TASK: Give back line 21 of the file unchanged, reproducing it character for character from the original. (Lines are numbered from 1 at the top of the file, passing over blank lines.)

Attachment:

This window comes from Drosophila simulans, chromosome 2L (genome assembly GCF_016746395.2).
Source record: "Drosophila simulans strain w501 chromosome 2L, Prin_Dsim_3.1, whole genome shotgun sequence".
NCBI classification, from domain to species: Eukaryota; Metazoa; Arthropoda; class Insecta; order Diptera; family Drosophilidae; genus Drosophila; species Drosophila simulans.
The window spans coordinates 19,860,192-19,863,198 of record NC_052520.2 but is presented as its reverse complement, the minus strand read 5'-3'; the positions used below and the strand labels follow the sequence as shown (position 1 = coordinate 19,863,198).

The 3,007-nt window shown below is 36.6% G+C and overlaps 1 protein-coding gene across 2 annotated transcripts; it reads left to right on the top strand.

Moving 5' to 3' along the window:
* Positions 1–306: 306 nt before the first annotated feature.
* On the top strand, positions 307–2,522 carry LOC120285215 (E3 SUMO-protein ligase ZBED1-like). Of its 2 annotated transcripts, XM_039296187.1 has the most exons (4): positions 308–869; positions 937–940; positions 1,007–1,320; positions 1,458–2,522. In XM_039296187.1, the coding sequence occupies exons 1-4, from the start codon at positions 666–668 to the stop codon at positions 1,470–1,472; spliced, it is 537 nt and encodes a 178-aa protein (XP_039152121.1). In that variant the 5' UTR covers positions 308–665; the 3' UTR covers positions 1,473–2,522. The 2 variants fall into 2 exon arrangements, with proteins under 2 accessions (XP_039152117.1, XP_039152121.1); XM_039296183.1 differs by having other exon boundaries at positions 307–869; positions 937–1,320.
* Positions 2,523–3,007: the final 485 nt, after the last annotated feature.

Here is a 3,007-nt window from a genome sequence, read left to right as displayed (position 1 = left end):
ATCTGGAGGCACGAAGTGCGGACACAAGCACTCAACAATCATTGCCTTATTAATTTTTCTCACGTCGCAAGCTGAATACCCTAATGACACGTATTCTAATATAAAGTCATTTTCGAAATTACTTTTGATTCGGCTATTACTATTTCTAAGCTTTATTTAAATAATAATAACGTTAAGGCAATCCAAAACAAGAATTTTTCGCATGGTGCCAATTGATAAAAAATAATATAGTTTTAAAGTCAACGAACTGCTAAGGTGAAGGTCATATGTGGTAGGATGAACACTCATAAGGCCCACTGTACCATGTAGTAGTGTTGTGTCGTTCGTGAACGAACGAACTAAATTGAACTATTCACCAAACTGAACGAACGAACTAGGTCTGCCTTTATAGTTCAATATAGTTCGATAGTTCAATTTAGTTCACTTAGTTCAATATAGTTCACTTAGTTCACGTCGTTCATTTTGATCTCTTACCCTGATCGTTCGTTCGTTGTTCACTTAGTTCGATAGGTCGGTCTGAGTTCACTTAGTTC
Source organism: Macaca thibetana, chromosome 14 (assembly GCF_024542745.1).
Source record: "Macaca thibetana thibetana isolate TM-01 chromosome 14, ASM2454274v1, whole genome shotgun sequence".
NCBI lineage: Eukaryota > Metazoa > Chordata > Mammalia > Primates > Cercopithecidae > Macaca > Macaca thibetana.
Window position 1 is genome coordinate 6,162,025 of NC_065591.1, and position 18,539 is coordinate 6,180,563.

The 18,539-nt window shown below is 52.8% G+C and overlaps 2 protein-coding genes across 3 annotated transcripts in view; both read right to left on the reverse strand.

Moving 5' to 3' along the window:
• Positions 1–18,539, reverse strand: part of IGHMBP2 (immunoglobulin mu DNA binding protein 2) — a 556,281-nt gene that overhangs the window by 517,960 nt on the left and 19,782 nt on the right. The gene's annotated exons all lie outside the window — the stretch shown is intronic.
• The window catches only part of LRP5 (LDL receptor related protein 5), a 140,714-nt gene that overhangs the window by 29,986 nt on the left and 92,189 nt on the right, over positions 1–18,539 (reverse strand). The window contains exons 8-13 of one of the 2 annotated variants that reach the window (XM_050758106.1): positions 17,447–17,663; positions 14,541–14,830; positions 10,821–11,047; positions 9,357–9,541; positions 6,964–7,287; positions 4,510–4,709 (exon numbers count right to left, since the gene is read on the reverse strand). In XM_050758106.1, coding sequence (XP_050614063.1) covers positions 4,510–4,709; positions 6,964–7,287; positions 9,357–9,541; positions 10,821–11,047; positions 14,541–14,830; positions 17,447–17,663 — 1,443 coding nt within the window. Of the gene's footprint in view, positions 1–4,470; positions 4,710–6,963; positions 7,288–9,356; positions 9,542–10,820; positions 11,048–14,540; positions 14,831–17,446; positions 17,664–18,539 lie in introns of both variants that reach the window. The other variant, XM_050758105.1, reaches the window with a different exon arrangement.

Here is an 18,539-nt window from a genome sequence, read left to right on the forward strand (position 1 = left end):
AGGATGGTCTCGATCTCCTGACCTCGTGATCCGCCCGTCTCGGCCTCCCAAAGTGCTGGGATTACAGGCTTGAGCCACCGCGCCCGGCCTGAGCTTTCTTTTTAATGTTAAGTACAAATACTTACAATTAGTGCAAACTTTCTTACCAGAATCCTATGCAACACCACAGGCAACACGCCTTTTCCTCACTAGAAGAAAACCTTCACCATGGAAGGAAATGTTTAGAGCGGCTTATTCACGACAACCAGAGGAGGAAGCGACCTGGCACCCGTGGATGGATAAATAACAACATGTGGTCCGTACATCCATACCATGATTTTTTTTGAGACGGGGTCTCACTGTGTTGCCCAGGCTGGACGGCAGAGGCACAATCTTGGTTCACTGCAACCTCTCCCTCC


AGGATGGTCTCGATCTCCTGACCTCGTGATCCGCCCGTCTCGGCCTCCCAAAGTGCTGGGATTACAGGCTTGAGCCACCGCGCCCGGCCTGAGCTTTCTTTTTAATGTTAAGTACAAATACTTACAATTAGTGCAAACTTTCTTACCAGAATCCTATGCAACACCACAGGCAACACGCCTTTTCCTCACTAGAAGAAAACCTTCACCATGGAAGGAAATGTTTAGAGCGGCTTATTCACGACAACCAGAGGAGGAAGCGACCTGGCACCCGTGGATGGATAAATAACAACATGTGGTCCGTACATCCATACCATGATTTTTTTTGAGACGGGGTCTCACTGTGTTGCCCAGGCTGGACGGCAGAGGCACAATCTTGGTTCACTGCAACCTCTCCCTCC